COVID-19 cases rise in KCMO, more contact tracing called for in KC Metro

KMBZ News Staff
June 25, 2020 - 11:07 am
Medical worker in full protective gear takes sample from patient at a COVID-19 drive-thru test site. Testing is done by throat swab.

bodnarchuk / Getty

Kansas City, MO - Are we still in a first wave of coronavirus? Or have we begun a second wave?  It depends on where you live, says KCMO's health director.

“There’s no question in Kansas City, Missouri we are clearly in the second wave," says Dr. Rex Archer. "We have equaled our cases back at the first of April, because we took precautions early in March to protect folks.”

Nationally, we've not seen the backside of a 'first' wave, no substantial drop of the number of cases found by expanding testing to indicate the wave has passed.


But now, after an initial rise and drop in the KC Metro, cases of COVID-19 are rising again, according to Archer. He attributes that to two things - reopening too soon, and the lack of universal wearing of masks and face coverings.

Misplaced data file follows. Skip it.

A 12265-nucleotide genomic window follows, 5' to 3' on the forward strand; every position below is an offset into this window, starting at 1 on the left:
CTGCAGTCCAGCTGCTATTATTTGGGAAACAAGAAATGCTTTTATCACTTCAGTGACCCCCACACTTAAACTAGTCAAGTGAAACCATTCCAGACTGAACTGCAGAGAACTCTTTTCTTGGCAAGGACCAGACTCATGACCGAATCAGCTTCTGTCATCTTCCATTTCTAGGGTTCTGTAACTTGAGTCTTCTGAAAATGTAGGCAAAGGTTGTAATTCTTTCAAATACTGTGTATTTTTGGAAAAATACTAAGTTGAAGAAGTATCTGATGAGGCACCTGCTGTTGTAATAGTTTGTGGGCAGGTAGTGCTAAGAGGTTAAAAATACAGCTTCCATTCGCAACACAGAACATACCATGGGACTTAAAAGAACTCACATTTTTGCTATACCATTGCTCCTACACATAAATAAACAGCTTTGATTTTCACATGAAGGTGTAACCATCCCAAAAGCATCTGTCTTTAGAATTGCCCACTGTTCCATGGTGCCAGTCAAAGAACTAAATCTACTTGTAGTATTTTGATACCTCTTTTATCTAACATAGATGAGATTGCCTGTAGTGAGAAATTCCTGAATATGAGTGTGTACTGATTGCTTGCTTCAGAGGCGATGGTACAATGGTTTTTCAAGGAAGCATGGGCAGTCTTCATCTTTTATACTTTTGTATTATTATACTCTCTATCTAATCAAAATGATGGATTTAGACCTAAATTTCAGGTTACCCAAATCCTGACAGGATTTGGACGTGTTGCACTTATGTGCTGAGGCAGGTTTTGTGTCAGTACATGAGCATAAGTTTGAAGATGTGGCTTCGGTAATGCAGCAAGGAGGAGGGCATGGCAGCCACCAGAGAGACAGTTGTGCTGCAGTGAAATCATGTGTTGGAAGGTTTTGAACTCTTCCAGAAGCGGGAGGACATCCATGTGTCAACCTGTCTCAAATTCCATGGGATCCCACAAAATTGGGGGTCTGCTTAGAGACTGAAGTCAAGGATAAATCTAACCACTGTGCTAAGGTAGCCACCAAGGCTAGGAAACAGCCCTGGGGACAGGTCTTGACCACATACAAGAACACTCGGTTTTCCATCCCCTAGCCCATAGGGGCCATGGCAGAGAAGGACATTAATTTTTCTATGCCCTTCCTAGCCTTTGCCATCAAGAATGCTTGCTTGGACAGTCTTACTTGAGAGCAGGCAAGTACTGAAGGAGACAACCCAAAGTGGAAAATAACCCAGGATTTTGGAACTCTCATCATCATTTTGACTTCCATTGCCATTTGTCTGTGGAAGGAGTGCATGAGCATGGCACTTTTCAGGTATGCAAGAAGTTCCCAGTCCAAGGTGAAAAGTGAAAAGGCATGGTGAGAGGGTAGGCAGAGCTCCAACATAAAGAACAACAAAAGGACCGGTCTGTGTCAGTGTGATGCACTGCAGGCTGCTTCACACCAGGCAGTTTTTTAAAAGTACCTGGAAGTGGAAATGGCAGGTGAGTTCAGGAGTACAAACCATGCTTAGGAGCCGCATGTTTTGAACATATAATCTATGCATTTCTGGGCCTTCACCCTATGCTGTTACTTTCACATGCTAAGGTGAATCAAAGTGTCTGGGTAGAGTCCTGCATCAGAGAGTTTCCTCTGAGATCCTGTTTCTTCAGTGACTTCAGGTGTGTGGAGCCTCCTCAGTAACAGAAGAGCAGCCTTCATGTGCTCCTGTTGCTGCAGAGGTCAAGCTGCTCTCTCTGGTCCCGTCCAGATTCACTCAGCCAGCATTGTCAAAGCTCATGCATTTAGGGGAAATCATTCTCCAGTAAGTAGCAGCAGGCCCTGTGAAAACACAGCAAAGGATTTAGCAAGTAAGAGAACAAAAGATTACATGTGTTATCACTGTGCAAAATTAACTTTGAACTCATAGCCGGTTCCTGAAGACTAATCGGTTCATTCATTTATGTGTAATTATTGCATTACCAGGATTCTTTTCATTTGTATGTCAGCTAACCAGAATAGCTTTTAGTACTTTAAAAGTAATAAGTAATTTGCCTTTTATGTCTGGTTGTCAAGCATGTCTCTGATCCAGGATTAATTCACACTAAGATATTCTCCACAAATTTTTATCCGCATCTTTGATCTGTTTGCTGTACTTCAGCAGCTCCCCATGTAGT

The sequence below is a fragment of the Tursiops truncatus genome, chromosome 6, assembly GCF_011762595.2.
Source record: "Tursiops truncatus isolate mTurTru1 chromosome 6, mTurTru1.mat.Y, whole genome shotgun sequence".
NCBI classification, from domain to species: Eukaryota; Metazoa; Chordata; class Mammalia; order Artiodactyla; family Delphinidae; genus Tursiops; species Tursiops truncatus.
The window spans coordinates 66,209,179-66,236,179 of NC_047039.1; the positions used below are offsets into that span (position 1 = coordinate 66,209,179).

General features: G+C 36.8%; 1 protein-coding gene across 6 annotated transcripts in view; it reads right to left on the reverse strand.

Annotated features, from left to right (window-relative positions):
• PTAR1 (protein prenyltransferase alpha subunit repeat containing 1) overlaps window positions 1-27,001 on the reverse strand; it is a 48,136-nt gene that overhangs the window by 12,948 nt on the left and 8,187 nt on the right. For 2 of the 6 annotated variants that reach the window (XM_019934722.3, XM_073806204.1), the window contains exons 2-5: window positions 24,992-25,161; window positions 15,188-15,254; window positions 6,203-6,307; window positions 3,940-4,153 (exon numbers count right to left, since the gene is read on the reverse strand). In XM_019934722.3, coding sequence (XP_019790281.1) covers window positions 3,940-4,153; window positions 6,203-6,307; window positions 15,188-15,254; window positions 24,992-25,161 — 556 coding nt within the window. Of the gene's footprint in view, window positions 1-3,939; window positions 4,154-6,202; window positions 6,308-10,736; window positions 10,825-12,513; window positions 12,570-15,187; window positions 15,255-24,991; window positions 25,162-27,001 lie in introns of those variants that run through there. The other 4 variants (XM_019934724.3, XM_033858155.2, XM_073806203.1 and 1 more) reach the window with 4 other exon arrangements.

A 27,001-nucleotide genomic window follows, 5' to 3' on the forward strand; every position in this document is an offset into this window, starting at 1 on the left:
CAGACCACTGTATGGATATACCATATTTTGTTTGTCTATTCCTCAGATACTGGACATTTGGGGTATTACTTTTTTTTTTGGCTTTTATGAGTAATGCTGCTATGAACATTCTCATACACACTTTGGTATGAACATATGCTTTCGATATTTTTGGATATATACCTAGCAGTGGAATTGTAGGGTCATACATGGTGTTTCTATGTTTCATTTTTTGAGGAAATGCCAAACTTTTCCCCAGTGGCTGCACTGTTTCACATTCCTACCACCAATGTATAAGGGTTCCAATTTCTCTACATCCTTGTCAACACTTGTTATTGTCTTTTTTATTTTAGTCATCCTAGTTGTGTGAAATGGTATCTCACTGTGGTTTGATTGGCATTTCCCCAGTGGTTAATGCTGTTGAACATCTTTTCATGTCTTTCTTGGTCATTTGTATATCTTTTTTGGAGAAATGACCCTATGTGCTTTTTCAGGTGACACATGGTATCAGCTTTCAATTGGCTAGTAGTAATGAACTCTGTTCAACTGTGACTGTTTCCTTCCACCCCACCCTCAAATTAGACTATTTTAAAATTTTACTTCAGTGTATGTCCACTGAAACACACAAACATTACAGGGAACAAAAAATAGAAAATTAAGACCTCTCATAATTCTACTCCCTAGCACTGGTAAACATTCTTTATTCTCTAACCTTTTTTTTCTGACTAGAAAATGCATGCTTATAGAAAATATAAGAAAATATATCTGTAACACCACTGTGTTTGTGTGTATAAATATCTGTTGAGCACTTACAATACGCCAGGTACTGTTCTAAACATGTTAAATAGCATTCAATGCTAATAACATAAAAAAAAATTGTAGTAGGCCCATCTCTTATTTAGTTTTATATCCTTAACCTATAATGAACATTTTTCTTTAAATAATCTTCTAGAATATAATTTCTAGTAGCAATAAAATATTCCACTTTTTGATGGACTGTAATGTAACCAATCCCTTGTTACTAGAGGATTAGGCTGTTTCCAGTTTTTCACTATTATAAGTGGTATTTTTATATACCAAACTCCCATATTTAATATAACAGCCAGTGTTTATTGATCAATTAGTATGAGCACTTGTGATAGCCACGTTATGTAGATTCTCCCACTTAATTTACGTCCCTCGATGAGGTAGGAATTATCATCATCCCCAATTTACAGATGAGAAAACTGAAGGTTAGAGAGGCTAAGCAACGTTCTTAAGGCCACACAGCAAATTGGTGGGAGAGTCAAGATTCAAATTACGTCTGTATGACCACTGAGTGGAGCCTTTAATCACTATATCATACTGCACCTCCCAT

Mandating mask wearing by law, he says, would have saved thousands of lives.

“If we had done this nationwide in this country, we probably could have saved at least 90 percent of the deaths that occurred," says Archer. “I feel responsible for not having been able to convey why this is dangerous at this time.”

Archer believes Missouri and Kansas should still mandate the wearing of masks in public to help control the spread of the virus.

“Any place where anybody is within six feet of another person, both people need to be masked, in order to protect against the spread of disease," he says.

On the other side of stateline, health officials say contact tracing is more important than ever. 

Dr. Sanmi Areola, director of the Johnson County Department of Health and Environment, says the Metro needs more tracers.


He says with more cases being reported, many health departments find themselves spread thin trying to contact those who may have come in contact with an infected person.

Areola says health departments are pulling workers from other departments to help conduct contact tracing.

He also says if you are infected give as much information as possible. The more information you give, the easier it will be to slow the spread of the virus.



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